The administrators of the Instagram account Scene and Herd (@herdsceneand), defendants in a lawsuit filed by Indian artist Subodh Gupta, have given their first statements in the Delhi High Court. Gupta sued the account for defamation last year after it posted accusations of sexual harassment against him. In court yesterday, the administrators defended their right to anonymity and described Scene and Herd’s role as a “whistleblower” that “provides a neutral platform for carrying and sharing incidents of sexual harassment,” according to the Art Newspaper.
In their statement, the defendants claimed that remaining anonymous would protect them against dangerous retaliation from the arts community. The presiding judge, Rajiv Sahai Endlaw, gave @herdsceneand the option of representing Gupta’s alleged victims in court to retain their anonymity, or revealing their names so they could be prosecuted individually.
Scene and Herd was created in 2018 with the objective of sparking a #MeToo movement in India’s art community by posting allegations of sexual harassment. An anonymous former employee was the first to share their experience with Gupta on the Instagram account, leading to protests during the Kochi Muziris Biennale against the biennial administration’s silence in the face of accusations against Gupta and other men in the Indian art world.
In September of last year, following a second allegation shared on Scene and Herd’s Instagram, Gupta moved forward with a civil defamation suit, seeking around Rs 5 crore (~$700,000) in damages and asking that the posts be taken down. Delhi High Court Justice Rajiv Sahai Endlaw mandated that Facebook — which owns Instagram — remove the posts in question and reveal the identity of the account’s administrator, prompting dozens of art workers to condemn the ruling as censorship. They called the court order “an outright move to silence the survivors and gag the platform that gave them a voice while protecting their identities.”
Facebook refused to comply, filing a motion to block the order, and the court granted the account’s administrators temporary anonymity. As reported by the Art Newspaper, the court ruled yesterday that whether @herdsceneand can retain their anonymity will be determined at a later date.
During the hearing, the Indian Journalists Union and the Culture Worker Support Trust filed motions to be heard as parties in the case, since the issues it raises pertain to public interest and touch upon questions of freedom of speech. According to the Art Newspaper, lawyer Ritin Rai from the Indian Journalists Union said it was the “qualified privilege” of journalists to report on the court’s order to take down URLs and search engine results related to the allegations against Gupta. In his statement, Rai said the order violated the freedom of speech rights guaranteed by the Indian constitution.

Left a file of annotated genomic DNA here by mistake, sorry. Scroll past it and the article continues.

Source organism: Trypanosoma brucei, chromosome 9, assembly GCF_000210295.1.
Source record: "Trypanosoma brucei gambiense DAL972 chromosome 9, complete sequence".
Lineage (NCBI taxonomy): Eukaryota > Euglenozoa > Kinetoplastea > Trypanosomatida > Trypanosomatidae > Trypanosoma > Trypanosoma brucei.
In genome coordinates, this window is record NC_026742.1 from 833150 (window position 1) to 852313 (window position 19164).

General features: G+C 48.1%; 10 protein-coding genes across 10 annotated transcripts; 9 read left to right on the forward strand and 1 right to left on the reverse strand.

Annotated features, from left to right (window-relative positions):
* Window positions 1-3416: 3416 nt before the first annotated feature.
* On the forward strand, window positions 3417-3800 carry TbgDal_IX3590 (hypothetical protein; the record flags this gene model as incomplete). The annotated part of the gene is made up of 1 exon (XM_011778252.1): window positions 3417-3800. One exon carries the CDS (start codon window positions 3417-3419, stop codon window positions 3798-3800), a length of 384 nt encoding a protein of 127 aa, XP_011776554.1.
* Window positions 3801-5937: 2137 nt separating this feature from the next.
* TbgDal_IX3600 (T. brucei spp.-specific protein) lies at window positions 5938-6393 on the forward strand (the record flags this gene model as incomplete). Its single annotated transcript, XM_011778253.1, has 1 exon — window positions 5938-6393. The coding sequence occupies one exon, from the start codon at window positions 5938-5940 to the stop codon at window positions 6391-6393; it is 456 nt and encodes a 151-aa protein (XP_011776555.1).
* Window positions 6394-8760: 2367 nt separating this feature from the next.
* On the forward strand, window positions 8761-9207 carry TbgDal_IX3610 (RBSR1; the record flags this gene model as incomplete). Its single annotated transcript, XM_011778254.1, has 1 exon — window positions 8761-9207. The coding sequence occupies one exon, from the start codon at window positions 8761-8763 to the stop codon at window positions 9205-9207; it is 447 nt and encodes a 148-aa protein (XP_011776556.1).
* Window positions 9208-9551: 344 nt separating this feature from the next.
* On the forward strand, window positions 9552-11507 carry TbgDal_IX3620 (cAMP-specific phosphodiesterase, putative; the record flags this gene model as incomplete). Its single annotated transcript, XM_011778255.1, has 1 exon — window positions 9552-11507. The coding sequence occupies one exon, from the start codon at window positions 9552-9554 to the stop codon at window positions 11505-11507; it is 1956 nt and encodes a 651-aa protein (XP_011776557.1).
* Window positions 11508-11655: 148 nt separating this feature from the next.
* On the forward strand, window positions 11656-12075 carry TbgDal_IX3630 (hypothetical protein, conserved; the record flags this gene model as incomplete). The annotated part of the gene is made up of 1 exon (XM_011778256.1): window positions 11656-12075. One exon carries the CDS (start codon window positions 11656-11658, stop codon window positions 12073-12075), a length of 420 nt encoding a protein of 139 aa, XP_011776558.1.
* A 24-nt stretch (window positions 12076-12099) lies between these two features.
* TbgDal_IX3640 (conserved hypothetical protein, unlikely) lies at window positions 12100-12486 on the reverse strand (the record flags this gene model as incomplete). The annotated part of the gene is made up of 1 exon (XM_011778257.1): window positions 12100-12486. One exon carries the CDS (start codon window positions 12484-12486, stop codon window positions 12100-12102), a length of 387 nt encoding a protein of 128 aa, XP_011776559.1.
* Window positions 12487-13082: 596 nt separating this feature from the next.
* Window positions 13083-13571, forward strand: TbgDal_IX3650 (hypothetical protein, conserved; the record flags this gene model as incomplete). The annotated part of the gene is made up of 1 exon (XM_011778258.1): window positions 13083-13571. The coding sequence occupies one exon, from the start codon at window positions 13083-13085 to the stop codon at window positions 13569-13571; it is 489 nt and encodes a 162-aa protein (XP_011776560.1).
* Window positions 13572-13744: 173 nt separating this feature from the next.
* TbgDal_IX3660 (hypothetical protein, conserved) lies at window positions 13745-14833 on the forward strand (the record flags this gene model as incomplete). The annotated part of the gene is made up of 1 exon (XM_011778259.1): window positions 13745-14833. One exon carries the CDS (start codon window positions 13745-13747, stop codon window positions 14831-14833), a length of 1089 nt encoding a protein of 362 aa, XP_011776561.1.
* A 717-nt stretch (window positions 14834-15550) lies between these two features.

“You don’t have a special right to report things which are held to be non-reportable,” retorted the court, per an article in the Indian publication LiveLaw. “You have a right to report only when the reporting is permitted. You’re supposed to report news, not make news. You can also choose to write academic pieces, why do you want to report on a matter that has been injuncted by the court? You just want to create a scandal, grab eyeballs.”
The next hearing is scheduled to take place on February 4.
This week, arts orgs and the war for talent, importance of house museums, the 125 most borrowed books in Brooklyn, the history of listicles, and more.
Lisa Ericson renders her real-world subjects beautifully, but the situations in which we find them are uncanny, menacing, and unexpected.
The unique MFASA at the Institute of American Indian Arts offers mentorships with world-renowned Indigenous artists, flexible schedules, and access to one of the US’s cultural capitals.
Contemporary society in the United States normalizes the idea of the exhausted mother, so why wouldn’t mother nature be equally exhausted?
Tsai’s style is the opposite of boring; in demanding the viewer’s attention, he allows for incredible moments of human connection and discovery.
Over 4,000 artists have signed on to the event, with a nifty online directory listing paintings, sculptures, ceramics, and much more.
American artists were instrumental in propagating the false narrative of Thanksgiving, a deliberate erasure of violence against Indigenous peoples.
“Revolution is a daily practice — a life choice. Not a selfie at a protest,” says Onondaga artist Frank Buffalo Hyde.
Hyperallergic staff share their favorite artists, craft shops, designers, and much more.
Field of Vision’s latest free streaming offering focuses on a vulnerable population put at risk, told through the stories of those inside.